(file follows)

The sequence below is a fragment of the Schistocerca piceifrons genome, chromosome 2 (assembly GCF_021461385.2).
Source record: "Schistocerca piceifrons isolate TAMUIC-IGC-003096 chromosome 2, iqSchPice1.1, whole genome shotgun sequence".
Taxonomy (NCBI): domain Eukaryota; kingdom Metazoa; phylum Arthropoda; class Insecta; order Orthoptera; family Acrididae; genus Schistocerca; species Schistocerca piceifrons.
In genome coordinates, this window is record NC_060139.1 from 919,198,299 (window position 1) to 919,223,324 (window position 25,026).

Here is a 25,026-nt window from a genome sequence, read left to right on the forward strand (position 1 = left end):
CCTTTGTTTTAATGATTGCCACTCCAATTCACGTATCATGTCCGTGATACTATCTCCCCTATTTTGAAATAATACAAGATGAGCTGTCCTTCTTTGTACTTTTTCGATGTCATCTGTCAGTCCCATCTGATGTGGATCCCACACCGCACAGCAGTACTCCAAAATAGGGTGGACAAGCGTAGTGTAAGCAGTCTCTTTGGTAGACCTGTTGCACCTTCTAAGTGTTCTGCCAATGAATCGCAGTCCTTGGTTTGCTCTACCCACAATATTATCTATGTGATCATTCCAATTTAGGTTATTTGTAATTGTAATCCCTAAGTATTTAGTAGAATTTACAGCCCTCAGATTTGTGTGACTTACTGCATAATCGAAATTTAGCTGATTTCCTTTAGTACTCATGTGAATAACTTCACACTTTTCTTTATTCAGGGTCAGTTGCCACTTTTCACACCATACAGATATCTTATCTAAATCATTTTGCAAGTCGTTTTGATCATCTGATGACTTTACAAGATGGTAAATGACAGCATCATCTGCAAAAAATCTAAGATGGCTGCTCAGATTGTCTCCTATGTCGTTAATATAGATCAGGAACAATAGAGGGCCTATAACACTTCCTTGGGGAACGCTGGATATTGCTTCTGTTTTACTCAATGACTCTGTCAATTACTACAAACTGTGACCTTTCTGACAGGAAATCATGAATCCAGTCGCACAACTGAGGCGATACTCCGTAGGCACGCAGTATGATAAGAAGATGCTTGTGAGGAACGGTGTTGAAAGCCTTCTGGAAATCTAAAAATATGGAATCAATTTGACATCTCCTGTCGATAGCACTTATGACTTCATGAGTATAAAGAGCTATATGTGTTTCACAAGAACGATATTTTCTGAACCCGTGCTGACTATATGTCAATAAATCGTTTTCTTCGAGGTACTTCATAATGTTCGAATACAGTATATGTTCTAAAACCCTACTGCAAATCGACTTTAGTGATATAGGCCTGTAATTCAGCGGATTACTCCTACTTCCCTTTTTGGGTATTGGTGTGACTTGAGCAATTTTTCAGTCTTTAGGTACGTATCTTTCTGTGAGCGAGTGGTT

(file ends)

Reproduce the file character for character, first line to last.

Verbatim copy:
The sequence below is a fragment of the Schistocerca piceifrons genome, chromosome 2 (assembly GCF_021461385.2).
Source record: "Schistocerca piceifrons isolate TAMUIC-IGC-003096 chromosome 2, iqSchPice1.1, whole genome shotgun sequence".
Taxonomy (NCBI): domain Eukaryota; kingdom Metazoa; phylum Arthropoda; class Insecta; order Orthoptera; family Acrididae; genus Schistocerca; species Schistocerca piceifrons.
In genome coordinates, this window is record NC_060139.1 from 919,198,299 (window position 1) to 919,223,324 (window position 25,026).

Here is a 25,026-nt window from a genome sequence, read left to right on the forward strand (position 1 = left end):
CCTTTGTTTTAATGATTGCCACTCCAATTCACGTATCATGTCCGTGATACTATCTCCCCTATTTTGAAATAATACAAGATGAGCTGTCCTTCTTTGTACTTTTTCGATGTCATCTGTCAGTCCCATCTGATGTGGATCCCACACCGCACAGCAGTACTCCAAAATAGGGTGGACAAGCGTAGTGTAAGCAGTCTCTTTGGTAGACCTGTTGCACCTTCTAAGTGTTCTGCCAATGAATCGCAGTCCTTGGTTTGCTCTACCCACAATATTATCTATGTGATCATTCCAATTTAGGTTATTTGTAATTGTAATCCCTAAGTATTTAGTAGAATTTACAGCCCTCAGATTTGTGTGACTTACTGCATAATCGAAATTTAGCTGATTTCCTTTAGTACTCATGTGAATAACTTCACACTTTTCTTTATTCAGGGTCAGTTGCCACTTTTCACACCATACAGATATCTTATCTAAATCATTTTGCAAGTCGTTTTGATCATCTGATGACTTTACAAGATGGTAAATGACAGCATCATCTGCAAAAAATCTAAGATGGCTGCTCAGATTGTCTCCTATGTCGTTAATATAGATCAGGAACAATAGAGGGCCTATAACACTTCCTTGGGGAACGCTGGATATTGCTTCTGTTTTACTCAATGACTCTGTCAATTACTACAAACTGTGACCTTTCTGACAGGAAATCATGAATCCAGTCGCACAACTGAGGCGATACTCCGTAGGCACGCAGTATGATAAGAAGATGCTTGTGAGGAACGGTGTTGAAAGCCTTCTGGAAATCTAAAAATATGGAATCAATTTGACATCTCCTGTCGATAGCACTTATGACTTCATGAGTATAAAGAGCTATATGTGTTTCACAAGAACGATATTTTCTGAACCCGTGCTGACTATATGTCAATAAATCGTTTTCTTCGAGGTACTTCATAATGTTCGAATACAGTATATGTTCTAAAACCCTACTGCAAATCGACTTTAGTGATATAGGCCTGTAATTCAGCGGATTACTCCTACTTCCCTTTTTGGGTATTGGTGTGACTTGAGCAATTTTTCAGTCTTTAGGTACGTATCTTTCTGTGAGCGAGTGGTT